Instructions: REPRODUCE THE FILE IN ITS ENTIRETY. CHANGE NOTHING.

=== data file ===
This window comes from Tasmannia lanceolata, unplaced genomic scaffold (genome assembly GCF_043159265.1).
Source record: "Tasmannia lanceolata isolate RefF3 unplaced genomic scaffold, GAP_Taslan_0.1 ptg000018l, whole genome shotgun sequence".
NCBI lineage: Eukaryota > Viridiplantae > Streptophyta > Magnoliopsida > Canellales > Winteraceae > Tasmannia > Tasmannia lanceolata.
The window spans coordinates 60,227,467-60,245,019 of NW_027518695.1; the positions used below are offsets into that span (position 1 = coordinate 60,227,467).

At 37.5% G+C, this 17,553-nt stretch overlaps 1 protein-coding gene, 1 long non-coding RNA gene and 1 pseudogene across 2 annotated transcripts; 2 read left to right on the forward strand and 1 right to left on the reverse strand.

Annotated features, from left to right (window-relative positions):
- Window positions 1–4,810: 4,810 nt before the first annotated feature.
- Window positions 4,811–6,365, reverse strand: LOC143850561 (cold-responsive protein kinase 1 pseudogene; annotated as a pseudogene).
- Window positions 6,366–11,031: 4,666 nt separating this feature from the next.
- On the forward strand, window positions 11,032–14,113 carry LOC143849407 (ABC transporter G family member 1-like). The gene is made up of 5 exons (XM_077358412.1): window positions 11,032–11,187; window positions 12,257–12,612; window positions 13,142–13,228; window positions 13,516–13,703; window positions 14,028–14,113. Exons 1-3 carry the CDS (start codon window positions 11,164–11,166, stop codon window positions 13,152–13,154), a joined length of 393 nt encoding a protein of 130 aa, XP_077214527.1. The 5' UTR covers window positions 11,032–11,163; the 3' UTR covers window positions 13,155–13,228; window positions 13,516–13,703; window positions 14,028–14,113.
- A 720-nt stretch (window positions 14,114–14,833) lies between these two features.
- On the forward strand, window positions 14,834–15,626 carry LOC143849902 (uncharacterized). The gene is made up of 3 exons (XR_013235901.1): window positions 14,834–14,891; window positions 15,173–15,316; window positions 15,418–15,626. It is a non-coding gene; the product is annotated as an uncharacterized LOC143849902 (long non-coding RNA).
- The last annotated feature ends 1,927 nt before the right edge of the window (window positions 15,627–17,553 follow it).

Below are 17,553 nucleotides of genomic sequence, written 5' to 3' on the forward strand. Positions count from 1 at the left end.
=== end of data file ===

This window comes from Tasmannia lanceolata, unplaced genomic scaffold (genome assembly GCF_043159265.1).
Source record: "Tasmannia lanceolata isolate RefF3 unplaced genomic scaffold, GAP_Taslan_0.1 ptg000018l, whole genome shotgun sequence".
NCBI lineage: Eukaryota > Viridiplantae > Streptophyta > Magnoliopsida > Canellales > Winteraceae > Tasmannia > Tasmannia lanceolata.
The window spans coordinates 60,227,467-60,245,019 of NW_027518695.1; the positions used below are offsets into that span (position 1 = coordinate 60,227,467).

At 37.5% G+C, this 17,553-nt stretch overlaps 1 protein-coding gene, 1 long non-coding RNA gene and 1 pseudogene across 2 annotated transcripts; 2 read left to right on the forward strand and 1 right to left on the reverse strand.

Annotated features, from left to right (window-relative positions):
- Window positions 1–4,810: 4,810 nt before the first annotated feature.
- Window positions 4,811–6,365, reverse strand: LOC143850561 (cold-responsive protein kinase 1 pseudogene; annotated as a pseudogene).
- Window positions 6,366–11,031: 4,666 nt separating this feature from the next.
- On the forward strand, window positions 11,032–14,113 carry LOC143849407 (ABC transporter G family member 1-like). The gene is made up of 5 exons (XM_077358412.1): window positions 11,032–11,187; window positions 12,257–12,612; window positions 13,142–13,228; window positions 13,516–13,703; window positions 14,028–14,113. Exons 1-3 carry the CDS (start codon window positions 11,164–11,166, stop codon window positions 13,152–13,154), a joined length of 393 nt encoding a protein of 130 aa, XP_077214527.1. The 5' UTR covers window positions 11,032–11,163; the 3' UTR covers window positions 13,155–13,228; window positions 13,516–13,703; window positions 14,028–14,113.
- A 720-nt stretch (window positions 14,114–14,833) lies between these two features.
- On the forward strand, window positions 14,834–15,626 carry LOC143849902 (uncharacterized). The gene is made up of 3 exons (XR_013235901.1): window positions 14,834–14,891; window positions 15,173–15,316; window positions 15,418–15,626. It is a non-coding gene; the product is annotated as an uncharacterized LOC143849902 (long non-coding RNA).
- The last annotated feature ends 1,927 nt before the right edge of the window (window positions 15,627–17,553 follow it).

Below are 17,553 nucleotides of genomic sequence, written 5' to 3' on the forward strand. Positions count from 1 at the left end.